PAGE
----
Parent Companies and the Duty of Care

Corporate personality is granted to a company via statute (namely s 16(2) of the CA 2006) and so the issue of when (and indeed whether) the courts should set aside a company’s corporate personality has proven to be a controversial and difficult subject. The leading case, Prest v Petrodel Resources Ltd, has provided clarification, but it has done this by restricting those instances where the courts can pierce the veil. Indeed, in that case, Lord Neuberger even reclassified many prior ‘veil-piercing’ cases and stated in the majority of cases the veil would not need to be pierced at all as a similar result could be achieved by applying conventional legal principles. One such conventional legal principle is the duty of care, and in the recent case of Ogale Community v Royal Dutch Shell plc, the key issue was whether the parent company could be liable for damage caused by the actions of its subsidiary. Before looking at this case, it is worth briefly covering the case that first established that a parent company can owe a duty of care to an employee of its subsidiary, namely Chandler v Cape Industries plc.

Chandler v Cape Industries plc

Chandler was, for periods between April 1959 to February 1962, an employee of Cape Building Products Ltd (CBP), a subsidiary of Cape plc. In 2007, Chandler discovered that he had contracted asbestosis as a result of being exposed to asbestos whilst working for CBP. He sought to obtain compensation, but CBP had been dissolved many years before and, during Chandler’s period of employment, CBP had no insurance policy in place which would indemnify Chandler for his loss. Accordingly, Chandler commenced proceedings against the parent, Cape plc.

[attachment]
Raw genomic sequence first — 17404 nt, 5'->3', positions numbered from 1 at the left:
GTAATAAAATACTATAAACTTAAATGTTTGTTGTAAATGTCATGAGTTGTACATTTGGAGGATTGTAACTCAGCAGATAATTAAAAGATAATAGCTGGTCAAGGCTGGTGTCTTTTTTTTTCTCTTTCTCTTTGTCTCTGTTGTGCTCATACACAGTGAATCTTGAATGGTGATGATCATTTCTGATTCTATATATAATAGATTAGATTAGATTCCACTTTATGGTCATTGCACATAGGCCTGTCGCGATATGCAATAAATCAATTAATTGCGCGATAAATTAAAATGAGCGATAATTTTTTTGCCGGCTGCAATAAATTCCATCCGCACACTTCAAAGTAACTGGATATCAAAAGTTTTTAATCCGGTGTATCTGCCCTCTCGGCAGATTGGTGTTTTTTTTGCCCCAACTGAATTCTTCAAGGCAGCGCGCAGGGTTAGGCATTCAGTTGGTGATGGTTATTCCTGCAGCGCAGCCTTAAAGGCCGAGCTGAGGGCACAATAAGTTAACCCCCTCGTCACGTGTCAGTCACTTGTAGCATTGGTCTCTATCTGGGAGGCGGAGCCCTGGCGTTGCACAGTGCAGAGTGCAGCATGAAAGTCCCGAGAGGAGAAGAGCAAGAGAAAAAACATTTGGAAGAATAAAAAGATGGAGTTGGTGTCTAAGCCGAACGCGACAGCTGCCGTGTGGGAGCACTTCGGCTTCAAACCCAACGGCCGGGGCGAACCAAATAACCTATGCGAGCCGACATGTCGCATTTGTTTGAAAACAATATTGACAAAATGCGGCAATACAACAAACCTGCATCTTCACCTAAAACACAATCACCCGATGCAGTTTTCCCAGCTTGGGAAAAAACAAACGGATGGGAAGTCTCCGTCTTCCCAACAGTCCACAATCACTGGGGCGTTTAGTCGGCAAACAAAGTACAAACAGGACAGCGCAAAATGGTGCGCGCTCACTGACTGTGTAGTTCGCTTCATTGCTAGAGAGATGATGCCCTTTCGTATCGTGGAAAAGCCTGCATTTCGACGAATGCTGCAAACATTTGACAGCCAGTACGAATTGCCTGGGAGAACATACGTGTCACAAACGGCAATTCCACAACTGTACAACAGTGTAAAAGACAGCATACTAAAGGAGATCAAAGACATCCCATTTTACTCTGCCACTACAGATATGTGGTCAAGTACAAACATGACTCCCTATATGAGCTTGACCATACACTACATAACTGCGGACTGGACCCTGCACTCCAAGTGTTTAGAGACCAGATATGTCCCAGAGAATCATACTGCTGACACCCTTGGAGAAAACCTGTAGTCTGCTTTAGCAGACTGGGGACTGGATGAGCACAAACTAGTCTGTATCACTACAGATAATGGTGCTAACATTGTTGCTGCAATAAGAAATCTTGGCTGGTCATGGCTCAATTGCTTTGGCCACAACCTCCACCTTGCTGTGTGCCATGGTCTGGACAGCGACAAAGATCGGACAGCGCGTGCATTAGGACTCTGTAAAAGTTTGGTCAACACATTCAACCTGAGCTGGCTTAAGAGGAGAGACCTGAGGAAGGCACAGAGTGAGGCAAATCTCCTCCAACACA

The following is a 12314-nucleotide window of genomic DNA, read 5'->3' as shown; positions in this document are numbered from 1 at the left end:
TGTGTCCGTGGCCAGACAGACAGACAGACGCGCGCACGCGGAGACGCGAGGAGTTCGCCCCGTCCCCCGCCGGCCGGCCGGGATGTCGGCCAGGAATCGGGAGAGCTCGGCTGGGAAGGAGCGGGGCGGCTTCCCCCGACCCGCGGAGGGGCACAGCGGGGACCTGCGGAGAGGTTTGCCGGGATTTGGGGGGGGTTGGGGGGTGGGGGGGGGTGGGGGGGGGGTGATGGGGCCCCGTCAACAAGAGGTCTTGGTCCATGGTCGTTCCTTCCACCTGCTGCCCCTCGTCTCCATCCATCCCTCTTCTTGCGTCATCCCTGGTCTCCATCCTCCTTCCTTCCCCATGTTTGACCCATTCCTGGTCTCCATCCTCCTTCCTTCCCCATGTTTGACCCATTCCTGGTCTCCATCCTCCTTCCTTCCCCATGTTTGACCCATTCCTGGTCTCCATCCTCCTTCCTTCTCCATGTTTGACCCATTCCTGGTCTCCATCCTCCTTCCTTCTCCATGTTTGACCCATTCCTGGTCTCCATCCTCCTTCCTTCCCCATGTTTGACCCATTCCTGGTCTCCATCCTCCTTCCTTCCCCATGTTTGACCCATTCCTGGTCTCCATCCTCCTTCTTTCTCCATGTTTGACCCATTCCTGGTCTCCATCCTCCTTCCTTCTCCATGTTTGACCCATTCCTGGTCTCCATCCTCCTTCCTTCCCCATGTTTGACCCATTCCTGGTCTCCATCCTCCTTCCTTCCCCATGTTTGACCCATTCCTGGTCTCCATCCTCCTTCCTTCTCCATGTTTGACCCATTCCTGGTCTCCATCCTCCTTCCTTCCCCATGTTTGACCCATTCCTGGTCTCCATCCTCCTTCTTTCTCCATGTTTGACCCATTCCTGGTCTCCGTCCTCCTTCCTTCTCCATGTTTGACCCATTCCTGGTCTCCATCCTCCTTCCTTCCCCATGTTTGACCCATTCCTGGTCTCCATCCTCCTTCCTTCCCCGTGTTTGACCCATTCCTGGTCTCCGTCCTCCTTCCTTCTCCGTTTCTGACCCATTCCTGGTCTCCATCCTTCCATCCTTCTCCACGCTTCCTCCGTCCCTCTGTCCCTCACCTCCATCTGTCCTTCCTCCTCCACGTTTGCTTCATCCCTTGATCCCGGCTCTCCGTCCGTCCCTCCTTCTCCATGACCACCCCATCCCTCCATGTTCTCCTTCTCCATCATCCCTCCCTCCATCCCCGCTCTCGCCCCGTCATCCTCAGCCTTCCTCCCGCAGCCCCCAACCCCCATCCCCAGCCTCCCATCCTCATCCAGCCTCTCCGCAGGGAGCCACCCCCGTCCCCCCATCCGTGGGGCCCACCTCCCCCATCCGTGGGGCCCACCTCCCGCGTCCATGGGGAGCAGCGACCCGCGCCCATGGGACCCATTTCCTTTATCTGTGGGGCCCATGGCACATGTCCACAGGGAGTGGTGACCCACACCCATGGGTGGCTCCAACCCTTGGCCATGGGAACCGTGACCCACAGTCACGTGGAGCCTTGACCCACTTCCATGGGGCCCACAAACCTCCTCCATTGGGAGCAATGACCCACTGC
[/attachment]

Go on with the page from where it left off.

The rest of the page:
Arden LJ stated that a parent company could be liable for injuries sustained by an employee of its subsidiary if the parent owed a duty of care to the employee, which it then breached. She went on to list several factors that might result in such a duty being imposed, namely:

  • the businesses of the parent and subsidiary are in a relevant respect the same;
  • the parent has, or ought to have, superior knowledge on some relevant aspect of health and safety in the particular industry;
  • the subsidiary’s system of work is unsafe as the parent company knew, or ought to have known; and
  • the parent knew or ought to have foreseen that the subsidiary or its employees would rely on it using that superior knowledge for the employees’ protection.